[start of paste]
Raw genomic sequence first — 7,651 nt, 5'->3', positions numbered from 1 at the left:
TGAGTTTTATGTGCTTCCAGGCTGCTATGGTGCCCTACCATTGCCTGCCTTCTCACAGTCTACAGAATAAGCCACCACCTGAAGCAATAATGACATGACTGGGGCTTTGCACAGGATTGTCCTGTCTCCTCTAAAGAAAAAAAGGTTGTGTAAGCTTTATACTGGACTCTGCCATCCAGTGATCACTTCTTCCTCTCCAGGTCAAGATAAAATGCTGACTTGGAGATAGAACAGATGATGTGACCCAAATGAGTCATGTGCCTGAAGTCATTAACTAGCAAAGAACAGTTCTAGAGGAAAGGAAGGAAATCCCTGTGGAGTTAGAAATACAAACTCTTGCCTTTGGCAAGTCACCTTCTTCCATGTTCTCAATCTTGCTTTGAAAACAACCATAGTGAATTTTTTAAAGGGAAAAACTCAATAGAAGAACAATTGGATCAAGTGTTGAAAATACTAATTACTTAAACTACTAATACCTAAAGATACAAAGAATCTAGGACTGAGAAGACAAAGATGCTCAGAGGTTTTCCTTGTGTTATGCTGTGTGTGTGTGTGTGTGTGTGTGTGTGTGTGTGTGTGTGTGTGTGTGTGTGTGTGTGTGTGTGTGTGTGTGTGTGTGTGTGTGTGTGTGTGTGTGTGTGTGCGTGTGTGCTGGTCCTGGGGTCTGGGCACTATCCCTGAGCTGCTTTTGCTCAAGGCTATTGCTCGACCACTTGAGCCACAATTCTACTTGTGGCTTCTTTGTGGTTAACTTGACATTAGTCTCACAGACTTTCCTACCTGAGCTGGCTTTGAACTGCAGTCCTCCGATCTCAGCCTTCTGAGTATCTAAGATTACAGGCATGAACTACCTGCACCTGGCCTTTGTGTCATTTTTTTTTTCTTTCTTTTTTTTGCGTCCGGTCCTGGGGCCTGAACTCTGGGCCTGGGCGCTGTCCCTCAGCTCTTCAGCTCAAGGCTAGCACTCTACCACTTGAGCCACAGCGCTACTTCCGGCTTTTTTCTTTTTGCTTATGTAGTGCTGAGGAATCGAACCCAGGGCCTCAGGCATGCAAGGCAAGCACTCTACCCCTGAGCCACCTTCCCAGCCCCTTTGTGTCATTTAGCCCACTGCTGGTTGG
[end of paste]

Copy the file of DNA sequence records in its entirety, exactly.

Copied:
Raw genomic sequence first — 7,651 nt, 5'->3', positions numbered from 1 at the left:
TGAGTTTTATGTGCTTCCAGGCTGCTATGGTGCCCTACCATTGCCTGCCTTCTCACAGTCTACAGAATAAGCCACCACCTGAAGCAATAATGACATGACTGGGGCTTTGCACAGGATTGTCCTGTCTCCTCTAAAGAAAAAAAGGTTGTGTAAGCTTTATACTGGACTCTGCCATCCAGTGATCACTTCTTCCTCTCCAGGTCAAGATAAAATGCTGACTTGGAGATAGAACAGATGATGTGACCCAAATGAGTCATGTGCCTGAAGTCATTAACTAGCAAAGAACAGTTCTAGAGGAAAGGAAGGAAATCCCTGTGGAGTTAGAAATACAAACTCTTGCCTTTGGCAAGTCACCTTCTTCCATGTTCTCAATCTTGCTTTGAAAACAACCATAGTGAATTTTTTAAAGGGAAAAACTCAATAGAAGAACAATTGGATCAAGTGTTGAAAATACTAATTACTTAAACTACTAATACCTAAAGATACAAAGAATCTAGGACTGAGAAGACAAAGATGCTCAGAGGTTTTCCTTGTGTTATGCTGTGTGTGTGTGTGTGTGTGTGTGTGTGTGTGTGTGTGTGTGTGTGTGTGTGTGTGTGTGTGTGTGTGTGTGTGTGTGTGTGTGTGTGTGTGTGTGTGTGTGCGTGTGTGCTGGTCCTGGGGTCTGGGCACTATCCCTGAGCTGCTTTTGCTCAAGGCTATTGCTCGACCACTTGAGCCACAATTCTACTTGTGGCTTCTTTGTGGTTAACTTGACATTAGTCTCACAGACTTTCCTACCTGAGCTGGCTTTGAACTGCAGTCCTCCGATCTCAGCCTTCTGAGTATCTAAGATTACAGGCATGAACTACCTGCACCTGGCCTTTGTGTCATTTTTTTTTTCTTTCTTTTTTTTGCGTCCGGTCCTGGGGCCTGAACTCTGGGCCTGGGCGCTGTCCCTCAGCTCTTCAGCTCAAGGCTAGCACTCTACCACTTGAGCCACAGCGCTACTTCCGGCTTTTTTCTTTTTGCTTATGTAGTGCTGAGGAATCGAACCCAGGGCCTCAGGCATGCAAGGCAAGCACTCTACCCCTGAGCCACCTTCCCAGCCCCTTTGTGTCATTTAGCCCACTGCTGGTTGG